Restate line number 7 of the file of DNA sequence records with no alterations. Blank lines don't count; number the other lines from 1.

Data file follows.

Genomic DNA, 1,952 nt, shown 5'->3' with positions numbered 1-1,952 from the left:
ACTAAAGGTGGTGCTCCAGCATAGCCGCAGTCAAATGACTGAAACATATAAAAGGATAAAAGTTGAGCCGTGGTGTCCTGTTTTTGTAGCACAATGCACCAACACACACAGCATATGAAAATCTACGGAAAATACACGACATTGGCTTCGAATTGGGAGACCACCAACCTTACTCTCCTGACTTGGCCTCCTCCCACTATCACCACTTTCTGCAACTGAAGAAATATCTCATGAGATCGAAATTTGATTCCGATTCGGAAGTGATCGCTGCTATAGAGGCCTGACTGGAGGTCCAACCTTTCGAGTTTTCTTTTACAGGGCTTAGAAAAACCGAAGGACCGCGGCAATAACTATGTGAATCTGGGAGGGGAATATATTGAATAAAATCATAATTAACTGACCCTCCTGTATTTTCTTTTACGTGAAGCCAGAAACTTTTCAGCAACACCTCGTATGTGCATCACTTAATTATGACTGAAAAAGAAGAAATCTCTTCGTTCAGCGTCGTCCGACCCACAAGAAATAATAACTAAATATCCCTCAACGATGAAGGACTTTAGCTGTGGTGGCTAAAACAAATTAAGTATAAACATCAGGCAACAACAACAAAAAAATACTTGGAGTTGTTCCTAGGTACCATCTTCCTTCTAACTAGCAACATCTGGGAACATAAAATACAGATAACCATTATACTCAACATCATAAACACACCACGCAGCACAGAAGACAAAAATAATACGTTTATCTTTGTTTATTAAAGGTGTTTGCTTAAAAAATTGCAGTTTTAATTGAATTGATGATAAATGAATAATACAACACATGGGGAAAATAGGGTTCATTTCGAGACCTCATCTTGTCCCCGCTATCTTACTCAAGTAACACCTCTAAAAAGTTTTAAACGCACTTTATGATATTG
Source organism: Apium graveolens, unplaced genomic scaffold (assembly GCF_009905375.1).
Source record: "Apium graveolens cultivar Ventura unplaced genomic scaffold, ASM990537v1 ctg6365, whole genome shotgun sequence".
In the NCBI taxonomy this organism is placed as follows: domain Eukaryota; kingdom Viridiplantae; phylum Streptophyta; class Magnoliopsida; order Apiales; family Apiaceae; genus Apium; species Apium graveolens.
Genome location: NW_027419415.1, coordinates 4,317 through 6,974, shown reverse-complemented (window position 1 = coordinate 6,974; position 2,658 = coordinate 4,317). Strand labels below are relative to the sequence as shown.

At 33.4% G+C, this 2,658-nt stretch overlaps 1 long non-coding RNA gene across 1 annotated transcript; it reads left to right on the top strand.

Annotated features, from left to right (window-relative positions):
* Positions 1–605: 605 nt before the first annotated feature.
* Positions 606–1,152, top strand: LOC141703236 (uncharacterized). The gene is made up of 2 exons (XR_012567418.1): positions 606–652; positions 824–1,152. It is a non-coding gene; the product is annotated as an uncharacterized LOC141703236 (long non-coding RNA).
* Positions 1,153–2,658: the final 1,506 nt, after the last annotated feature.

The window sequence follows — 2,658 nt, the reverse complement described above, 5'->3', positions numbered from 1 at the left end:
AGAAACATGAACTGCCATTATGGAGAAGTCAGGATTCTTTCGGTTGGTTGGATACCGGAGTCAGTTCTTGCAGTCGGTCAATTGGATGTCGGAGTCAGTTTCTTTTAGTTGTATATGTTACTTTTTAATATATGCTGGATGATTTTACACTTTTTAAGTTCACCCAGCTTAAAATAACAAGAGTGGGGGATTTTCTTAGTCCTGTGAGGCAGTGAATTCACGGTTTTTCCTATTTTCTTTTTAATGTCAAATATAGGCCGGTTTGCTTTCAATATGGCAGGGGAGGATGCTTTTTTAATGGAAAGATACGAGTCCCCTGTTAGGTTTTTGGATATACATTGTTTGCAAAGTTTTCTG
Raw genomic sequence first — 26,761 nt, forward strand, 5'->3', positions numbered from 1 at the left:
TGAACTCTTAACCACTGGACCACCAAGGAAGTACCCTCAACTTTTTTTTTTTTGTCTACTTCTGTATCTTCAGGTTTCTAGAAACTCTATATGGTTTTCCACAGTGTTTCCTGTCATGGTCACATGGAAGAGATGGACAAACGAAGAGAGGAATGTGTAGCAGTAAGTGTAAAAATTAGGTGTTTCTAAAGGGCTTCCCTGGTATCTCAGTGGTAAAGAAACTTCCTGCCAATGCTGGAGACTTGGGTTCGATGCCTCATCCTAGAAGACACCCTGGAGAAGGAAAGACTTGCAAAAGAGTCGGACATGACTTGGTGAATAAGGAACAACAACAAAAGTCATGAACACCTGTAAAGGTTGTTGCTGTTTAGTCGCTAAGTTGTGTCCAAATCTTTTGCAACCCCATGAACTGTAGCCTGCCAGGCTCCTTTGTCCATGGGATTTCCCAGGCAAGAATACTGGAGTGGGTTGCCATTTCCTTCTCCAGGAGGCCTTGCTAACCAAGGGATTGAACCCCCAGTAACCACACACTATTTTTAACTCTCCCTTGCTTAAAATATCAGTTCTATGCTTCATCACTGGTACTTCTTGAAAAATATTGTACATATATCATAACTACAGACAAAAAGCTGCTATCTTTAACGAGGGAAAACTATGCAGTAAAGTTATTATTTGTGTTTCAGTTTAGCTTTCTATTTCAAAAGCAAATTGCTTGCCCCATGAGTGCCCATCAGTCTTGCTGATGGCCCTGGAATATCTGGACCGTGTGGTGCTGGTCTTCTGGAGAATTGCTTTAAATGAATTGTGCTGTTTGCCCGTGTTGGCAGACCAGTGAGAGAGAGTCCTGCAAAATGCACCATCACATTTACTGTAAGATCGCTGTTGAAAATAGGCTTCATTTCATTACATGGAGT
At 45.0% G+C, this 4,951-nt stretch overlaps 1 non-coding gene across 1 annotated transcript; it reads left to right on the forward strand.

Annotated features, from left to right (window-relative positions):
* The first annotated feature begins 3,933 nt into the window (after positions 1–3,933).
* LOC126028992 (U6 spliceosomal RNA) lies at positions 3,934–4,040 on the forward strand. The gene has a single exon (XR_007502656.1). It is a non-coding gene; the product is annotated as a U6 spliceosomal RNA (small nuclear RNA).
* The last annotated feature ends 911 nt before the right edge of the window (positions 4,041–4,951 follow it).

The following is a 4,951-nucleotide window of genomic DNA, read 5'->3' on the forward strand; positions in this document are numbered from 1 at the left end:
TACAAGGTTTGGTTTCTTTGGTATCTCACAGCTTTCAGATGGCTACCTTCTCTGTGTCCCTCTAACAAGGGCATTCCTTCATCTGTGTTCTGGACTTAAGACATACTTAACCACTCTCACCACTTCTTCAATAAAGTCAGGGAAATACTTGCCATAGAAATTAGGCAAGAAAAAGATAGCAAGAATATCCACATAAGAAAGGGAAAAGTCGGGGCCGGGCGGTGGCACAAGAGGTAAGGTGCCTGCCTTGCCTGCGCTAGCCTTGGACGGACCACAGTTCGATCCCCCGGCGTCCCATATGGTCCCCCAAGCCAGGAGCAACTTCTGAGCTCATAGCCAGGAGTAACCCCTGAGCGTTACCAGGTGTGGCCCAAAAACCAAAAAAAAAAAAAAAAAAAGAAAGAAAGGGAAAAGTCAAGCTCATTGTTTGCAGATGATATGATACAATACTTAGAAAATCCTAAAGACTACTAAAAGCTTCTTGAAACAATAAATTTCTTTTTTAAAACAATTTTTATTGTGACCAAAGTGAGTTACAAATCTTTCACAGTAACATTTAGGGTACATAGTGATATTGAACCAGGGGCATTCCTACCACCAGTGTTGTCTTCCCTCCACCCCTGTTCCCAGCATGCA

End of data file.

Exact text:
At 33.4% G+C, this 2,658-nt stretch overlaps 1 long non-coding RNA gene across 1 annotated transcript; it reads left to right on the top strand.